Directed by Guilhad Emilio Schenker

Reviewed out of Utopia 2017


One of the great joys I have in being a horror fan is seeing horror films from around the world. I view these films as a chance to learn about the fears, folklore, mythology, and lore of varied cultures. Films like Inugami, Frontier(s), [REC], and the like transport me across oceans and into places I might never get the chance to visit otherwise. Hence my interest in the Israeli dark drama Madam Yankeolva’s Fine Literature Club, the feature debut of director Guilhad Emilio Schenker.

The film follows Sophie (Mor), a member of a strange, female-only reading club – who believes that love is a lie – that we soon realize brings men into its midst only to have them killed. The woman who brings the most fitting man is awarded a trophy for her fine taste. When a member reaches 100 trophies, they get to enter a coveted and highly esteemed upper echelon of the reading club’s society, one that includes lavish surroundings and an almost regal lifestyle. Sophie starts the film earning her 99th trophy but her plans towards the all-important 100th trophy are thrown askew when she ends up developing feelings for her latest victim. She must now decide if the mission that has been so dear to her for so many years is something she wishes to see through or if she’s ready to take a huge risk and fall in love.

Now, if this seems like a strange story for a horror website, I don’t disagree. Madam Yankelova’s Fine Literature Club is certainly not your traditional horror film. In fact, I’d liken it far more to the more playful works of Tim Burton and Jean-Pierre Jeunet’s The City of Lost Children than something more grotesque and violent. It’s very playful and quite charming, although there are times when the presentation feels amateurish and certain moments when things become wildly unbelievable. That being said, the film aims to be a dark fairy tale come to life, so a healthy amount of “I’m okay letting that go” will not go unappreciated.

The film is shot in such a way that it’s very soft around the edges, almost like we’re constantly in a dream. This is aided by composer Tal Yardeni’s score, which obviously takes inspiration from Danny Elfman, playfully weaving its way through each scene.

While there’s a lot to love about Madam Yankelova’s Fine Literature Club, it’s certainly not a flawless film. As mentioned previously, there are times when it feels quite amateurish, as though no one thought to look at how a scene is being filmed and say, “People, this isn’t how things would go down. We can have fun but this just doesn’t sit right.” Additionally, the story moves very quickly. Don’t get me wrong, I’ve heard of love at first sight. But that’s not how this story plays out, so the wildly strong feelings that develop between Sophie and Yosef (Klein) seem strangely out of place.

All things being what they are, Madam Yankelova’s Fine Literature Club is a charming film that can definitely appeal to horror fans if they’re willing to stretch their boundaries to include films that have absolutely no scares or gore but imply quite a horrific situation.

  • Madam Yankelova's Fine Literature Club
3.5

Summary

Charming, quirky, but not without its faults, Madam Yankelova’s Fine Literature Club is a dark drama for fans of Tim Burton and Jean-Pierre Jeunet. Don’t go in expecting any scares or gore. Rather, anticipate a fairy tale that might be just a bit too gruesome in tone for young children.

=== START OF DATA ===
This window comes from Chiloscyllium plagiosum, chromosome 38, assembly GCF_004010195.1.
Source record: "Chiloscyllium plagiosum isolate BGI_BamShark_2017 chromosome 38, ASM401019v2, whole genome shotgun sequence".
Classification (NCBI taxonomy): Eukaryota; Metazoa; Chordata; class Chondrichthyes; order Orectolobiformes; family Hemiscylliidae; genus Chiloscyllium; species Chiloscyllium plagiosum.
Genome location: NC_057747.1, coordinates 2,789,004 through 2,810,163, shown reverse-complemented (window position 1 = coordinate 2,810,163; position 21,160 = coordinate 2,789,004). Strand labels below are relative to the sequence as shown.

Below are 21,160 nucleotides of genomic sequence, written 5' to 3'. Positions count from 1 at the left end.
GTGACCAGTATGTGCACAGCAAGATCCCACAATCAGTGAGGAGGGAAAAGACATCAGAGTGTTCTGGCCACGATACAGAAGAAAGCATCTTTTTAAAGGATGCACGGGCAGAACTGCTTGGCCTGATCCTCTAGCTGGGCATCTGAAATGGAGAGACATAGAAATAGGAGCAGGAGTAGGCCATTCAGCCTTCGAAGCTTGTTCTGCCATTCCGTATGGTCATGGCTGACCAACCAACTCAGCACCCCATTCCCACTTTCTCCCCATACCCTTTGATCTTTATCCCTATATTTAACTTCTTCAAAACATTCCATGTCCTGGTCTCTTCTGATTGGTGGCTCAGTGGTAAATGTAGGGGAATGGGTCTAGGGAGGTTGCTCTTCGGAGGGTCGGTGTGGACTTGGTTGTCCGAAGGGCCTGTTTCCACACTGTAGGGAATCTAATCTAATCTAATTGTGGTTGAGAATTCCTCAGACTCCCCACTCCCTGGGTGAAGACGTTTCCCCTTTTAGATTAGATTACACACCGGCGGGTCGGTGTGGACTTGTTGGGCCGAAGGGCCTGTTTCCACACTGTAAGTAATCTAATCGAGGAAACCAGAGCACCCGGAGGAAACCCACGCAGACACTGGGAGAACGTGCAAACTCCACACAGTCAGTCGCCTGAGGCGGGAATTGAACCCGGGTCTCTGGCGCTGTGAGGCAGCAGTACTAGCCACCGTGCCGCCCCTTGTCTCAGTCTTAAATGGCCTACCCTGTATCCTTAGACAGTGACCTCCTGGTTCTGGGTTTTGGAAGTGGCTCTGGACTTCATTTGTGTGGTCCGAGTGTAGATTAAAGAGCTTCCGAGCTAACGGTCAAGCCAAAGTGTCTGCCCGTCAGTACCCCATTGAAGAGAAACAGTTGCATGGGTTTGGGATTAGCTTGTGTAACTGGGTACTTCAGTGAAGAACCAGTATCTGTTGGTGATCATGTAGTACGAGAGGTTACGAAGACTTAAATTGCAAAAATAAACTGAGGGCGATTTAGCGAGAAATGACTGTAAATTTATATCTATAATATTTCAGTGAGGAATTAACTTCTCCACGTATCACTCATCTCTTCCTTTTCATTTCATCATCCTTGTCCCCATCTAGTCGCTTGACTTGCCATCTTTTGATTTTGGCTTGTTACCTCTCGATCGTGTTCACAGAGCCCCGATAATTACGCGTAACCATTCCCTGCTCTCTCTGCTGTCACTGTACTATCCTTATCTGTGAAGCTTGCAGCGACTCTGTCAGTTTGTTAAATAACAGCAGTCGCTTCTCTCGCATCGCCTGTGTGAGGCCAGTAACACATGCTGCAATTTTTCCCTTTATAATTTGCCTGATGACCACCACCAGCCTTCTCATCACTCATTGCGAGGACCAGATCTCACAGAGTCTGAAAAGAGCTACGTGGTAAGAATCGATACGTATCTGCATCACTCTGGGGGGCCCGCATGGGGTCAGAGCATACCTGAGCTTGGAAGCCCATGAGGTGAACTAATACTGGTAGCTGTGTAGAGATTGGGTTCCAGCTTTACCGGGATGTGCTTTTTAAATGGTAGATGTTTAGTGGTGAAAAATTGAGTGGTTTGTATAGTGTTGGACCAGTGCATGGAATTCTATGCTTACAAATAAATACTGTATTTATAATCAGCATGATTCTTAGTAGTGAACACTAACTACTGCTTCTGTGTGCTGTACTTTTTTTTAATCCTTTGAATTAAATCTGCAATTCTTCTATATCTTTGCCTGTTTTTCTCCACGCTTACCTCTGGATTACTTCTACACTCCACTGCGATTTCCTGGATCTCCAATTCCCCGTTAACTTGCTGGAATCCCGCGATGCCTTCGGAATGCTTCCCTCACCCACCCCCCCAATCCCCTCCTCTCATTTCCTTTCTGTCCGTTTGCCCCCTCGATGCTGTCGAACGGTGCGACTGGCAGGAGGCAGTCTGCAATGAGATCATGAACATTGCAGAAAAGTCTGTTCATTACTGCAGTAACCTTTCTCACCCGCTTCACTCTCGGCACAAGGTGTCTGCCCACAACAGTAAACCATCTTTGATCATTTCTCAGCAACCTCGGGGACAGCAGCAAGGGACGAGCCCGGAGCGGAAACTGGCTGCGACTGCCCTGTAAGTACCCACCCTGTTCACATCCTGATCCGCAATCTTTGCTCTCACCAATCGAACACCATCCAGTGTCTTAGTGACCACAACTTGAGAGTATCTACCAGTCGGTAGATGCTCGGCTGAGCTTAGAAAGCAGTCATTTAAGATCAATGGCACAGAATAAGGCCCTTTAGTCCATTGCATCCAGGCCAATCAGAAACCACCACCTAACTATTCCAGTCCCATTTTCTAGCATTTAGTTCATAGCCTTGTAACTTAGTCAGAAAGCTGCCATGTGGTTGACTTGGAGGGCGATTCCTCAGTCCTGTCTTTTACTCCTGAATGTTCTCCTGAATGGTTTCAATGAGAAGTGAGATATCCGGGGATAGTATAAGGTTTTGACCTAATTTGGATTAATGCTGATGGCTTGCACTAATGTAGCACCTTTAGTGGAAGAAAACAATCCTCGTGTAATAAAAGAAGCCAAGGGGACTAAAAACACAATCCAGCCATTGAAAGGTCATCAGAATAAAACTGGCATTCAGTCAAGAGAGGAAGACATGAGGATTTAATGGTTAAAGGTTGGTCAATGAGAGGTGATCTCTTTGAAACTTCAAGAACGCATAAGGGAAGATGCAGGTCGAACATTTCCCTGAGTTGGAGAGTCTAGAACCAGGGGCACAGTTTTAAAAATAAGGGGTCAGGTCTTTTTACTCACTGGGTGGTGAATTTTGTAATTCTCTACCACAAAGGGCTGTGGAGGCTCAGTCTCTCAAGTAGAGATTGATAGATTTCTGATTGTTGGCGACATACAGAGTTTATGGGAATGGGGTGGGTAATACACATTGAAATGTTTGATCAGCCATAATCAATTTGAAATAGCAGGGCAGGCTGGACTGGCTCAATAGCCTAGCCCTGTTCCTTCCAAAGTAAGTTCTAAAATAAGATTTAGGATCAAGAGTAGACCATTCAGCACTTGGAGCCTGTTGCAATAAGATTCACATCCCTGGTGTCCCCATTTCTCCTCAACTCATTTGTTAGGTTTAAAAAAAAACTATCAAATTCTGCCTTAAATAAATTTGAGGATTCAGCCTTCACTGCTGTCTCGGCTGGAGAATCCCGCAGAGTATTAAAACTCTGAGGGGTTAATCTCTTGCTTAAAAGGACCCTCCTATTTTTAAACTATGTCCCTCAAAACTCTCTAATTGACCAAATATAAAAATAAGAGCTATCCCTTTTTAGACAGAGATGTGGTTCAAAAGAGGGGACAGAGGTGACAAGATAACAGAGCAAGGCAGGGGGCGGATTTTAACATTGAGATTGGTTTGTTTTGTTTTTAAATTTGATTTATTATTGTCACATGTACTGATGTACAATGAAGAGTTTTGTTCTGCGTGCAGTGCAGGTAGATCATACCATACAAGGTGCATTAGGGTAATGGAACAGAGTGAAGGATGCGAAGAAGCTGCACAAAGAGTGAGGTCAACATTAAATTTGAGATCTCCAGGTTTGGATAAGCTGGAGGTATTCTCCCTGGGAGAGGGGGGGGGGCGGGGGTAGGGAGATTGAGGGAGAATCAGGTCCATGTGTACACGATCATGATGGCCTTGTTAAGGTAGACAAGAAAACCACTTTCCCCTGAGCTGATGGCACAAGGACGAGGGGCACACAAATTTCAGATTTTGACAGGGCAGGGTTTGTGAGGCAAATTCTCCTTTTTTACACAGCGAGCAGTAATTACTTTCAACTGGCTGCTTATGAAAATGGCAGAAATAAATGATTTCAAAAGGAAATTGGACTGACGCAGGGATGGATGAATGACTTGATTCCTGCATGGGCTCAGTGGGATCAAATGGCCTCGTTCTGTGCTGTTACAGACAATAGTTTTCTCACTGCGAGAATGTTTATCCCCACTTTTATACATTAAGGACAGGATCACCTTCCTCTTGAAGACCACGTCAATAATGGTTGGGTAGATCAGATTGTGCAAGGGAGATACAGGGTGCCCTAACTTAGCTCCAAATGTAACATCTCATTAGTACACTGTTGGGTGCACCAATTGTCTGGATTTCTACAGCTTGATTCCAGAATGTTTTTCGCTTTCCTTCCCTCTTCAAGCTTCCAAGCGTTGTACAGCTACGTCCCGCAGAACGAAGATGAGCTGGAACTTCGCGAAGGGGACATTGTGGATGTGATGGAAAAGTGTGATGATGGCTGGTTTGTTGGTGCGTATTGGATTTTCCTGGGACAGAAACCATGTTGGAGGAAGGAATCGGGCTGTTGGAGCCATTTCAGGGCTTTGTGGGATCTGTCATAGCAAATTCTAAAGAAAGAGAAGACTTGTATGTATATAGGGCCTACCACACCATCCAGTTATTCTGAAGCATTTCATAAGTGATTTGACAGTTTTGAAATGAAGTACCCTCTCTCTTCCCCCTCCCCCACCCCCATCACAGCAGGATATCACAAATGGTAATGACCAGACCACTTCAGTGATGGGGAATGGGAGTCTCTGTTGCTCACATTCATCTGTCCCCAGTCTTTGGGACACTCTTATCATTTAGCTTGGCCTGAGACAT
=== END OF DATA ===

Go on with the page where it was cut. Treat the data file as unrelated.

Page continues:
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User Rating 3.67 (18 votes)
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Beyond the Seventh Door DVD Review – No-Budget S.O.V. Canuxploitation At Its Finest!

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Beyond the 7th DoorStarring Lazar Rockwood, Bonnie Beck, Gary Freedman

Directed by B.D. Benedikt

Distributed by Severin Films/Intervision


Two people trapped within a labyrinthine complex. Booby traps. Rigged doors. Death lurking around every corner. And a mysterious voice communicating clues every step of the way via recorded tapes. No, this isn’t the latest Saw film but a Canuxploitation entry from the shot-on-video market, 1987’s Beyond the Seventh Door. Oozing ambition and bolstered by a truly bravado performance from newcomer Lazar Rockwood – a man who looks like the love child of Tommy Wiseau and Billy Drago – this no-budget Canadian shocker delivers just as many twists and turns as Lionsgate’s dead-horse franchise. The main difference being that instead of having to mutilate yours or someone else’s body, the protagonists here are forced to solve obtuse riddles in order to move on to the next room; failure means death. Intervision has been crushing it throughout 2017 – and this release may be the best yet.

Boris (Lazar Rockwood) is a career thief and recent ex-con who is trying to turn his life around when Wendy (Bonnie Beck), a former flame, comes back into his life. She now works for a rich paraplegic, Lord Breston (Gary Freedman), who lives in an actual castle just outside of town. Desperate for “one more job” and a big payday, Boris begs for a gig and Wendy delivers; the plan is for the two of them to break into the basement of Breston’s castle and steal whatever treasures he has socked away, all while her boss is busy entertaining guests at his costume party. The next night, the plan is enacted and the duo clandestinely slip into the castle’s lower level, when suddenly the door locks behind them and a tape recorder begins to play. Breston’s voice is heard, welcoming the thieves into his home and offering up a challenge: use scant clues (or sometimes, none at all) and uncover a way out of each of the six rooms linked together down here. Succeed and a briefcase of money awaits; fail and you die. Truly motivating.